Jim and Mary Tolley have so many Interlochen stories to tell that it’s hard to know where to begin. Mary might start with memories of her two summers at the National Music Camp or the pride she felt when her son decided to go to the Interlochen Arts Academy. Jim could share stories of serving on the Board of Trustees with Interlochen legends like W. Clement Stone and Charlie McWhorter or his most recent role as a participant in the College of Creative Arts memoir-writing workshop. Wherever you start, what soon becomes obvious is that the Tolleys’ long-standing relationship with Interlochen is based on both give and take: they’ve received much from Interlochen over the years, and they’ve spent the past three decades giving back.
“If you love this place, it’s a privilege as well as a responsibility to try to bring in the support that’s needed,” said Jim, describing their ongoing commitment to Interlochen and challenging others to join them. As it is with so many Interlochen supporters, the Tolleys’ commitment started with one family member, one summer, and just grew from there.
The Tolleys’ story starts in 1950, when Mary (Avery) first came to Interlochen as an Intermediate piano major. An uninspired clarinetist at the time, she took an exploratory band instrument class and discovered that she was drawn to the flute much more than the clarinet. She spent the school year playing flute in her high school band and orchestra and by the next summer had improved enough to play flute in the National Music Camp’s high school band.
“What I’ve always said about those 16 weeks was that I had 16 wonderful weeks in adolescence—the 16 weeks I spent at Interlochen. Like most people say, it changes your life.” Although Mary put her flute away after high school, she picked it up again after 43 years when osteoarthritis in her fingers meant that she could no longer reach an octave on the piano. She now plays with a concert band in their hometown of Sarasota, Florida.
Mary’s 16 weeks at Interlochen changed more than just her life and her choice of musical instruments. “I dragged Jim up there the first year we were married to see why it meant so much to me,” Mary said of Jim’s introduction. They settled in Bloomfield Hills, Michigan, and eventually had two more Interlochen stories to tell as sons Dave (AS 77) and Jim (IAA 77-80) joined the ranks of Interlochen alumni.
After their son Jim graduated from the Academy in 1980, Jim and Mary added a new role to their list of Interlochen affiliations: donors. When asked why they decided to begin supporting Interlochen financially, Jim replied, “For a while, when we first started giving, it was very much with the idea of giving back because of what Interlochen had given us, in the form of scholarships for Jimmy. But that changed over the years from giving back to the idea of supporting the mission of Interlochen.”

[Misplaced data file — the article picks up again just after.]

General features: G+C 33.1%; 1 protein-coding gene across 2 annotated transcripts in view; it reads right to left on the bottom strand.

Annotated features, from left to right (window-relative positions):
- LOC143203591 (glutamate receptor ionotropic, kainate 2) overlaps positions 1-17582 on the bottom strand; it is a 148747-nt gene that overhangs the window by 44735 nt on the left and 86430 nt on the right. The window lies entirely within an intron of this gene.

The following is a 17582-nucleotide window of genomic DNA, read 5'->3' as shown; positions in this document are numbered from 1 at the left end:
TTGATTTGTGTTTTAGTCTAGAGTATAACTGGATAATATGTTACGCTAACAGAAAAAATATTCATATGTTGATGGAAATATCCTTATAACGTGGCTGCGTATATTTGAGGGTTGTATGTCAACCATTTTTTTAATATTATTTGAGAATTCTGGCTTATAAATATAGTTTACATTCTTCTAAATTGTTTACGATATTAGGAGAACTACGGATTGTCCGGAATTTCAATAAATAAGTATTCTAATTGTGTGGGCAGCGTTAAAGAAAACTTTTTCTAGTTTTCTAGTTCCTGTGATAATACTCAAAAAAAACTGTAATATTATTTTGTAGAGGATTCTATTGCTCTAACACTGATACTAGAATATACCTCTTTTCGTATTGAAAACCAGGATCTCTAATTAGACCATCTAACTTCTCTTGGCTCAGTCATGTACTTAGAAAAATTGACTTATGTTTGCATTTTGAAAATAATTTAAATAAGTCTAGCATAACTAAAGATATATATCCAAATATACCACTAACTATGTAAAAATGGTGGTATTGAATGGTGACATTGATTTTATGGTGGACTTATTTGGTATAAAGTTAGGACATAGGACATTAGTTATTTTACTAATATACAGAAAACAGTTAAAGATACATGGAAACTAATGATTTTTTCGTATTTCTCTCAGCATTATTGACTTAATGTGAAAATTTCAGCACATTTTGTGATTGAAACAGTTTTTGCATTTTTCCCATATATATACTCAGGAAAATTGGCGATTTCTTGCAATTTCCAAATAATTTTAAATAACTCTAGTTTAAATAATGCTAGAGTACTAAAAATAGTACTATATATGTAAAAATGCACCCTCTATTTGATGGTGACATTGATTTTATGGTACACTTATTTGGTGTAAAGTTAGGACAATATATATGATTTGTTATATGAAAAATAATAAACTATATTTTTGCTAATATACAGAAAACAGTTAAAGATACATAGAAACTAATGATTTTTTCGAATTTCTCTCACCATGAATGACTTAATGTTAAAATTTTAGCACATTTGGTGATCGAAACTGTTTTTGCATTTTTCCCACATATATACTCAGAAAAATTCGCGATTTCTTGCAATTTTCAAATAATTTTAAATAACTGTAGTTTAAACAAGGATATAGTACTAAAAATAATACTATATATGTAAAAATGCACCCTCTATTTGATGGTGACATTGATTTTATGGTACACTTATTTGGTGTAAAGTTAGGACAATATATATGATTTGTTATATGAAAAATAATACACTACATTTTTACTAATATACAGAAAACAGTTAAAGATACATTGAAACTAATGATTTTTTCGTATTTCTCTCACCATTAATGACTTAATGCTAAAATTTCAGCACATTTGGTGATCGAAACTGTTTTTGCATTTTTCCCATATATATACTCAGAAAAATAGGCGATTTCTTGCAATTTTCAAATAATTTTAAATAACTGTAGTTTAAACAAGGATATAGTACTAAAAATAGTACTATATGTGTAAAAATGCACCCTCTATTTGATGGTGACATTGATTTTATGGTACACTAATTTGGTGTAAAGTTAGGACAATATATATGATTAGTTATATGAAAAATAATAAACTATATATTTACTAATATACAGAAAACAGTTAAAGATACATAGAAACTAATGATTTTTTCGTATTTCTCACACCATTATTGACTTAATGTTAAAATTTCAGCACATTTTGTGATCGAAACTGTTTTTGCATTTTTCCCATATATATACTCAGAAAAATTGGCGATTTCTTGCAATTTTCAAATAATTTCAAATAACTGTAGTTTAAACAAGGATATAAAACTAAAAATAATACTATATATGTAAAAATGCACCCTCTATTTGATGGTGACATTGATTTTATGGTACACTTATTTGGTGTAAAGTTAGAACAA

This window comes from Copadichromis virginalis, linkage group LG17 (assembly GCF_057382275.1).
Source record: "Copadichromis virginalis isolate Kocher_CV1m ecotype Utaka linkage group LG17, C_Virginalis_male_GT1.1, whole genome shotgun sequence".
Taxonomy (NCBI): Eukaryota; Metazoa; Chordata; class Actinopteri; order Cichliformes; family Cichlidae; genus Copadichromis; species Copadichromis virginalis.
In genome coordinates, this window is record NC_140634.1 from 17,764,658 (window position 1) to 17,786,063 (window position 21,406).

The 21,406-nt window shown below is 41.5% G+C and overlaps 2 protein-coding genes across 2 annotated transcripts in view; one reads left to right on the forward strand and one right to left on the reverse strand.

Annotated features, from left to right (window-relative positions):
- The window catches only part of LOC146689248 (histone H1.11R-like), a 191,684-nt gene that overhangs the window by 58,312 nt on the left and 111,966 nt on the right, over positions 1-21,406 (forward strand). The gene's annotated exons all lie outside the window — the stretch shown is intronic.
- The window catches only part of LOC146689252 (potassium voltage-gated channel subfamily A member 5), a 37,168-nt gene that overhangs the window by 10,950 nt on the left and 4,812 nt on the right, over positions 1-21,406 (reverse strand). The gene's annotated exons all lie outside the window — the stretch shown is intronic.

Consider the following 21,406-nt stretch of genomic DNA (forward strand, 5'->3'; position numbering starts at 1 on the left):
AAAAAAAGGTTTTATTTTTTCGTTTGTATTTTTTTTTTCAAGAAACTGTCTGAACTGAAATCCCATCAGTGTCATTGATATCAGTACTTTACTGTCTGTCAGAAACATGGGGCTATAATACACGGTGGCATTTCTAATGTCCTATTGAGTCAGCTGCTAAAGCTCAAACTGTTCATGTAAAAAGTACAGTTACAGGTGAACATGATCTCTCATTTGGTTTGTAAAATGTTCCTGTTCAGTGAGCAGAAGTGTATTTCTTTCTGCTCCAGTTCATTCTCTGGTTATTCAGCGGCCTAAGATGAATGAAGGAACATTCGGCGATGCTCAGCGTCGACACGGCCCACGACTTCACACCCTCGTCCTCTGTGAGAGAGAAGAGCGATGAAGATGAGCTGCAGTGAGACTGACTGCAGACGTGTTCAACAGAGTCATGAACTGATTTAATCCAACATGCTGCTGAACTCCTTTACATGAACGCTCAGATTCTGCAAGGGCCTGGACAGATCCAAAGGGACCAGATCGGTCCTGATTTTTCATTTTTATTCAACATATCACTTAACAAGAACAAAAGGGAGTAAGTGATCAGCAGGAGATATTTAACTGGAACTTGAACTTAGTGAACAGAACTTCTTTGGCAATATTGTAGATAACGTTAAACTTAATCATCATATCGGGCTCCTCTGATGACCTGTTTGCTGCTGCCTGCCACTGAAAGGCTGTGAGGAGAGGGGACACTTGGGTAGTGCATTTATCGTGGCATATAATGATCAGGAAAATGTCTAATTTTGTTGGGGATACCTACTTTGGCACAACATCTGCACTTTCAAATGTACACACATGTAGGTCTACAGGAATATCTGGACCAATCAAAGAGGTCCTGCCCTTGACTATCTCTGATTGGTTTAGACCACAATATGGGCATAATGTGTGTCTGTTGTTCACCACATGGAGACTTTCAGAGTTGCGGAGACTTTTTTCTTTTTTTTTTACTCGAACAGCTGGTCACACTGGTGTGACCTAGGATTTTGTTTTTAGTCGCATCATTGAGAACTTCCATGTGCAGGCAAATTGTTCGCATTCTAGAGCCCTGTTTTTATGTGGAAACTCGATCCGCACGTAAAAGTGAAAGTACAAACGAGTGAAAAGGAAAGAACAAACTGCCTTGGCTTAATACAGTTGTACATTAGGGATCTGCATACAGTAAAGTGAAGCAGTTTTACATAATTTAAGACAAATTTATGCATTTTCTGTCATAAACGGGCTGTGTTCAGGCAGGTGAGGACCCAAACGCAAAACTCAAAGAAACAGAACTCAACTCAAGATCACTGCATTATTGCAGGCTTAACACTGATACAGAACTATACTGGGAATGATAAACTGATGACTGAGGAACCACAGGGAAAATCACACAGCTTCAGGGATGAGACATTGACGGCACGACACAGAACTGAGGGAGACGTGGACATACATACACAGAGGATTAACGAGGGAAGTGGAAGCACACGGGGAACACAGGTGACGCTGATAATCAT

In the 1980s, Jim worked in public relations in the Detroit area and knew several members of the Board of Trustees. In 1988, they invited him to join them on the board. “I was almost totally surrounded by members of my family who had been there, although I never had a direct connection myself except to visit and pay for Jimmy’s education,” Jim said. “I checked with the family, and they said, ‘Yes, do it!’ So I did.” With the family’s encouragement, he served on the board for 19 years, including five as board chair. Jim retired from the board in 2007, after serving with five of Interlochen’s seven presidents. Reflecting on his time as a trustee, he cited his role as chair of the search committee that brought President Jeff Kimpton to Interlochen in 2003 and creation of the campus master plan as highlights.
These days, Jim and Mary spread the word about Interlochen wherever they can, adding their personal stories and enthusiasm. They encourage people to visit campus and enjoy all that Interlochen has to offer, but most importantly to support Interlochen, to make sure that everyone who deserves it has the opportunity to go to the camp or academy.
They also continue to be a presence on the Interlochen campus through their involvement in the College of Creative Arts. Mary has played flute at the adult band camp for four years, and Jim had his inaugural turn in the student’s seat at the memoir-writing workshop in 2011. They’re planning to stick around. Five-year-old granddaughter Penelope (Jimmy’s daughter) will be old enough for camp in just a few years—hopefully she’ll be an Interlochen kid, too.